Green Infrastructure Definitions
Green infrastructure is a concept, not a set of rules and there are many interpretations this concept across Europe and indeed the rest of the world. In this project we will use the definition used by the European Commission. Below you will find various definitions that are currently being used, with each definition reflecting the specific interest of those providing the definition.
Green Infrastructure can be broadly defined as a strategically planned network of high quality natural and semi-natural areas with other environmental features, which is designed and managed to deliver a wide range of ecosystem services and protect biodiversity in both rural and urban settings. More specifically GI, being a spatial structure providing benefits from nature to people, aims to enhance nature’s ability to deliver multiple valuable ecosystem goods and services, such as clean air or water.
(Building a Green Infrastructure for Europe, European Commission.)
An interconnected network of natural areas and other open spaces that conserves natural ecosystem values and functions, sustains clean air and water, and provides a wide array of benefits to people and wildlife.
(Benedict, M. and McMahon. E., Green infrastructure. Linking Landscapes and Communities, 2006.)
Green Infrastructure (GI): a strategically planned network of natural and semi-natural areas with other environmental features designed and man aged to deliver a wide range of ecosystem services. It incorporates green spaces (or blue if aquatic ecosystems are concerned) and other physical features in terrestrial (including coastal) and marine areas. On land, GI is present in rural and urban settings
European Commission, 2013 in 'Federal Green Infrastructure Concept, Federal Agency for Nature Conservation (Germany), 2017. Document available here in English
Green infrastructure is the network of natural places and systems in, around and beyond urban areas. It includes trees, parks, gardens, allotments, cemeteries, woodlands, green corridors, rivers and wetlands.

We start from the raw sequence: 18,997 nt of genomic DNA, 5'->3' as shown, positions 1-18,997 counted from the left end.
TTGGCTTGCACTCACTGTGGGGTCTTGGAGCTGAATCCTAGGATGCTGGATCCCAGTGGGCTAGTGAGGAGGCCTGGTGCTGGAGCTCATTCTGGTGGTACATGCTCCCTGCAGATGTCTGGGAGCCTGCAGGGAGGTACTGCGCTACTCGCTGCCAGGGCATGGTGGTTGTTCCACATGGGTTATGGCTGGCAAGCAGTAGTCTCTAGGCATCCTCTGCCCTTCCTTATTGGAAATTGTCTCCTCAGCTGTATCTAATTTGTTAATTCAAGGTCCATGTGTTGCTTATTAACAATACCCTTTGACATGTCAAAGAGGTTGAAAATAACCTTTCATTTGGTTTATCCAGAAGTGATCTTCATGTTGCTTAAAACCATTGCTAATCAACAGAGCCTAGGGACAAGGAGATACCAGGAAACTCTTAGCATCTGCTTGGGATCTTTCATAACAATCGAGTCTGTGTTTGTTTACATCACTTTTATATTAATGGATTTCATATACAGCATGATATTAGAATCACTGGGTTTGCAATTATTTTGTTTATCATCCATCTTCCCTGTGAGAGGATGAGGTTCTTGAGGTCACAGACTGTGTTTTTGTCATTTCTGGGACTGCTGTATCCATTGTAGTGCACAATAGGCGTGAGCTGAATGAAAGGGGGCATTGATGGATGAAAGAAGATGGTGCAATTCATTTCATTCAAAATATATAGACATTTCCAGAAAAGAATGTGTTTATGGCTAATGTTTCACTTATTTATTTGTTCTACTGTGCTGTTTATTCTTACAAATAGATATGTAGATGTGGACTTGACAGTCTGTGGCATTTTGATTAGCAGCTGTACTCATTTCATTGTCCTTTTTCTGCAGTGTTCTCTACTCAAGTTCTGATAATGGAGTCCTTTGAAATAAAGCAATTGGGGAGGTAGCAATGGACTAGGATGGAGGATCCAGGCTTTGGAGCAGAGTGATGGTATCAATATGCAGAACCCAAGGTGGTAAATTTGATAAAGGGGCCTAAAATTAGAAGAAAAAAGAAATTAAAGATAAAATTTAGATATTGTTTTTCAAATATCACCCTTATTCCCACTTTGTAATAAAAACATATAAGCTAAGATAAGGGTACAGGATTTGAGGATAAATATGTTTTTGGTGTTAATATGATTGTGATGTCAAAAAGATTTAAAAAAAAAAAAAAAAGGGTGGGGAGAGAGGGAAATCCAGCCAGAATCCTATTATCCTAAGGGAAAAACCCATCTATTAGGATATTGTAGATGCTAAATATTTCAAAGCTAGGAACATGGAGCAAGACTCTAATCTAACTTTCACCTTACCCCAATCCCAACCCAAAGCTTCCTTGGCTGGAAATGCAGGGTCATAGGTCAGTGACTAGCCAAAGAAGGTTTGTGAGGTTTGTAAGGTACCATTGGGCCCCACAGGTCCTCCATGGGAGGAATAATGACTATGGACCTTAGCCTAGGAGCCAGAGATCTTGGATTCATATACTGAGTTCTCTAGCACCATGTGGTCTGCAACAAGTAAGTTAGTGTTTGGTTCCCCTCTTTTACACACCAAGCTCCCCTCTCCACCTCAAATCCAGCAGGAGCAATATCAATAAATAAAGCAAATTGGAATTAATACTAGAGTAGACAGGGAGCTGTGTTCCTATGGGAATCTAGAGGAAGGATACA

(Commission for Architecture and Built Environment CABE, 2011.)
Green infrastructure is an approach to land use, underpinned by the concept of ecosystem services. Green assets such as parks, coastlines or embankments have generally been thought of in terms of their single functions — the approach that recognises their vast range of functions and their interconnectivity is called green infrastructure.
(Landscape Institute, Green Infrastructure Position Statement, 2009.)
Connections between Natura 2000 sites. Valuable green urban areas and man-made bridges to natural areas, ecological corridors and zones where habitats merge.
(European Commission, EC, 2011).
Green Infrastructure is a strategic approach to land conservation, a 'smart' conservation that addresses the ecological and social impacts of sprawl and the accelerated consumption and fragmentation of open land.
(Benedict, M. and McMahon. E., The Conservation Fund's Green Infrastructure Leadership Program, 2002.)
Green infrastructure is an approach to wet weather management that uses soils and vegetation to utilise, enhance and/or mimic the natural hydrological cycle processes of infiltration, evapotranspiration and reuse.
(US Environmental Protection Agency, Managing Wet Weather with Green Infrastructure. Action Strategy, 2008.)
Green infrastructure is the actions to build connectivity nature protection networks as well as the actions to incorporate multifunctional green spaces in urban environment.
(Green Infrastructure and Ecological Connectivity, EEAC, 2009.)
Green infrastructure is a concept that is principally structured by a hybrid hydrological/drainage network, complementing and linking relic green areas with built infrastructure that provides ecological functions. It is the principles of landscape ecology applied to urban environments.
(Ahern, J., Green infrastructure for cities: The spatial dimension, 2007.)
‘Green Infrastructure is a strategically planned and delivered network comprising the broadest range of high quality green spaces and other environmental features. It should be designed and managed as a multifunctional resource capable of delivering those ecological services and quality of life benefits required by the communities it serves and needed to underpin sustainability. Its design and management should also respect and enhance the character and distinctiveness of an area with regard to habitats and landscape types.
Green Infrastructure includes established green spaces and new sites and should thread through and surround the built environment and connect the urban area to its wider rural hinterland. Consequently it needs to be delivered at all spatial scales from sub-regional to local neighbourhood levels, accommodating both accessible natural green spaces within local communities and often much larger sites in the urban fringe and wider countryside.’
(Green Infrastructure Guidance, Natural England, 2009.) Document available here
Green infrastructure (GI) is a term used to refer to high quality natural and semi-natural areas. This consists of a living network of green spaces, water and other environmental features in both urban and rural areas. Examples of this include trees, parks, gardens, road verges, allotments, cemeteries, amenity grassland, woodlands, rivers and wetlands.
(A Green Infrastructure Vision for Wales, Wildlife Trusts Wales 2016.)